• Walking With The Spirit: A Phenomenological Study Of Charismatic Renewal In The Global South

      Geeslin, Matthew Turner
      This thesis is a phenomenological study of charismatic Christianity in the global south as it pertains to the spread of charismatic Christianity in the country of Brazil. The purpose of this study is to determine the reasons for the rapid spread of Pentecostalism in Brazil in the last hundred years. Additionally, it seeks to identify any major theological and social trends through an overview of the country’s religious, social, and political history. Extensive census data from the PEW Research Institute’s study on globalized religion in Latin America will be used as a tool and reference point for this study and will also help frame Brazil in its modern context. The results of this research will conclude that there is a direct tie between Brazil’s social, political, and religious history, and the growth of charismatic expressions of Christianity. Additionally, the conclusion will offer theoretical patterns of growth, history, and religious advancement, in an attempt demonstrate their intertwined nature. These patterns will be suggestive for future research in terms of identifying similar patterns or social behaviors in other areas of the global south.
    • Water Purification And Antibacterial Effects Of Metallic Nanoparticles Deposited Using Dc High Vacuum Magnetron Sputtering On Filtering Materials

      Le, Khang Nguyen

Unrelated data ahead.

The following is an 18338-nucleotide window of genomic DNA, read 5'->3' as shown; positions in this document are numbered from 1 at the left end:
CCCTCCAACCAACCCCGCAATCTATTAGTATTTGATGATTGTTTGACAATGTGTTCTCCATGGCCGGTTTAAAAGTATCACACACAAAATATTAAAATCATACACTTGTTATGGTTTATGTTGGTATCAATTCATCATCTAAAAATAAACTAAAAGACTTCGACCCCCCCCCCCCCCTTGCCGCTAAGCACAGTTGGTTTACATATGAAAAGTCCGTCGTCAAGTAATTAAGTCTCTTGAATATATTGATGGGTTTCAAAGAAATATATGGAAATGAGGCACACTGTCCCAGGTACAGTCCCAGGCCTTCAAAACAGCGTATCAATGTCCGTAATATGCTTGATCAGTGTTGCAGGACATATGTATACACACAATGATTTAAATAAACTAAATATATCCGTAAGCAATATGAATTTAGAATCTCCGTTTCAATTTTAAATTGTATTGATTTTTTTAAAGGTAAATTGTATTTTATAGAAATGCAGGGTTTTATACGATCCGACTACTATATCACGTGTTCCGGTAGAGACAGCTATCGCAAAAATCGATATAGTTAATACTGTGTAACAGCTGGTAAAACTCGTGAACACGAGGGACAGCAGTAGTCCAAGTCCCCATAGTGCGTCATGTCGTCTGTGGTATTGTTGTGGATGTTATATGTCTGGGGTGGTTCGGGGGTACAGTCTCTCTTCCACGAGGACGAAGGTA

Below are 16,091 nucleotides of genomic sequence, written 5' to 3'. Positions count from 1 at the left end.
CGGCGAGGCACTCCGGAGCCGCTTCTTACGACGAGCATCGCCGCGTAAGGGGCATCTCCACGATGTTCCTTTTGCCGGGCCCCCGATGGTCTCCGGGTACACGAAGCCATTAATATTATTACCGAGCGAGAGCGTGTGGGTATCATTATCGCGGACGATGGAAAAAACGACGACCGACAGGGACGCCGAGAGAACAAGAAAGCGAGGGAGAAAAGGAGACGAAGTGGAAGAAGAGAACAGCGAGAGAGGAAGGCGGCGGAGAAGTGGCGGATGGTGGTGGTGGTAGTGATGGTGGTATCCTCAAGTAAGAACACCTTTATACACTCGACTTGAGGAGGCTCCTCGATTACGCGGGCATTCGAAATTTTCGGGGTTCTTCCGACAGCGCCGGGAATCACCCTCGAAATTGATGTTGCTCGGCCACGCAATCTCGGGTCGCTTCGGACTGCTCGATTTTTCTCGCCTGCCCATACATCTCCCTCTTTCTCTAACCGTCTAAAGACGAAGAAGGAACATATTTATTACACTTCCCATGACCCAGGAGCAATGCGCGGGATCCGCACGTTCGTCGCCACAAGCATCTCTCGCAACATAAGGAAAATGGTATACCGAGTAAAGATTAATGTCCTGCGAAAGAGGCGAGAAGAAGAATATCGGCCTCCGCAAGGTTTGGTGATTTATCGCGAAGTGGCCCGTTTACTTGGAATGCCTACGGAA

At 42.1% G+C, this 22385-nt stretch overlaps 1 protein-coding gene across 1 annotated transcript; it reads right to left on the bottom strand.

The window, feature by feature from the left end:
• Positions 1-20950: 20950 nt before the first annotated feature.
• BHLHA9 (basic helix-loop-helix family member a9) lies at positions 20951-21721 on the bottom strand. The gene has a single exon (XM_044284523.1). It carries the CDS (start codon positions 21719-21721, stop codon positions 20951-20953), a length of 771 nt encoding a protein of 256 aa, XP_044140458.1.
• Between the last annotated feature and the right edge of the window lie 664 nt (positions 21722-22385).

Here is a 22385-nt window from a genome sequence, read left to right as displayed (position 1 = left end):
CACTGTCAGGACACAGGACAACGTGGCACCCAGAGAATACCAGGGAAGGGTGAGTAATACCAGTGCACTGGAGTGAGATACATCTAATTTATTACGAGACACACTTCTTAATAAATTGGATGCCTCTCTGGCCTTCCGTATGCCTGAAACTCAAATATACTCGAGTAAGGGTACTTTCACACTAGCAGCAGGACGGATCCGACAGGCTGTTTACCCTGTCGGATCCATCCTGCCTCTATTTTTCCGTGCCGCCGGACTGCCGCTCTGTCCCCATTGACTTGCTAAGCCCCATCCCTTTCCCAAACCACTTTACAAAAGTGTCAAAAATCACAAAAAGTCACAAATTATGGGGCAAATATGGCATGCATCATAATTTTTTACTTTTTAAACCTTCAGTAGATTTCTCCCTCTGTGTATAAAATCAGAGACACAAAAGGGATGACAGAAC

Water and water purification is an important problem that is confronting our generation at a global level. Our research tested the antibacterial effects of Silver, Copper, Titanium, Zirconium and Aluminum metallic nanoparticles deposited on microsize filtration materials. The DC High Vacuum Magnetron Sputtering Equipment was used for the deposition of metallic nanoparticles. The thickness of the coatings was in-situ monitored using a quartz crystal microbalance and ex-situ evaluated using a profilometer. The chemical composition of the structures was characterized using the X-Ray diffraction analysis and their surface morphology was investigated using digital optical microscopy and scanning electron microscopy. Each metallic material was deposited on 3M filter paper with different thicknesses. The antibacterial effect was tested were using mBlue-E.coli 24 media, the membrane filtering technique, and an incubator which was set at 35 Celsius degrees, according to standardized methods for the examination of water and wastewater. The testing media containing the bacterial samples was contaminated water collected from the wastewater basins. The water was initially tested for the bacterial content as collected and then exposed to metallic deposited filtering materials; the remaining targeted bacteria was quantified. The antibacterial effects of metallic nanoparticles were observed and analyzed. Deactivation rates for fecal coliform and Escherichia coli were measured for different metals with varying metallic thickness coatings. All metallic nanoparticles showed a good adhesion at microscopic level to water filter paper as observed by digital microscopy and scanning electron microscopy examination. Titanium nanoparticles did not have antibacterial effect showing no change in time evolution of E. Coli and Total Coliforms as well as control samples. Zirconium and Aluminum nanoparticles had some antibacterial effect showing a small change in time evolution of E. Coli and Total Coliforms for the control and coated samples. Silver and copper nanoparticles coated filters gradually removed both E. Coli and Total Coliforms. Various thickness of silver and copper nanoparticles coated filters were investigated, and it was observed that the thickness of coatings does not have significant impact on their antibacterial activity. Additionally, this research is investigating the synergistic antibacterial effect obtained by using silver and copper thin films deposited on water filter paper and the effect of the potential applied to the electrically conductive structures. It was observed that silver nanoparticles had high antibacterial effects when a high power is applied to its conductive structures.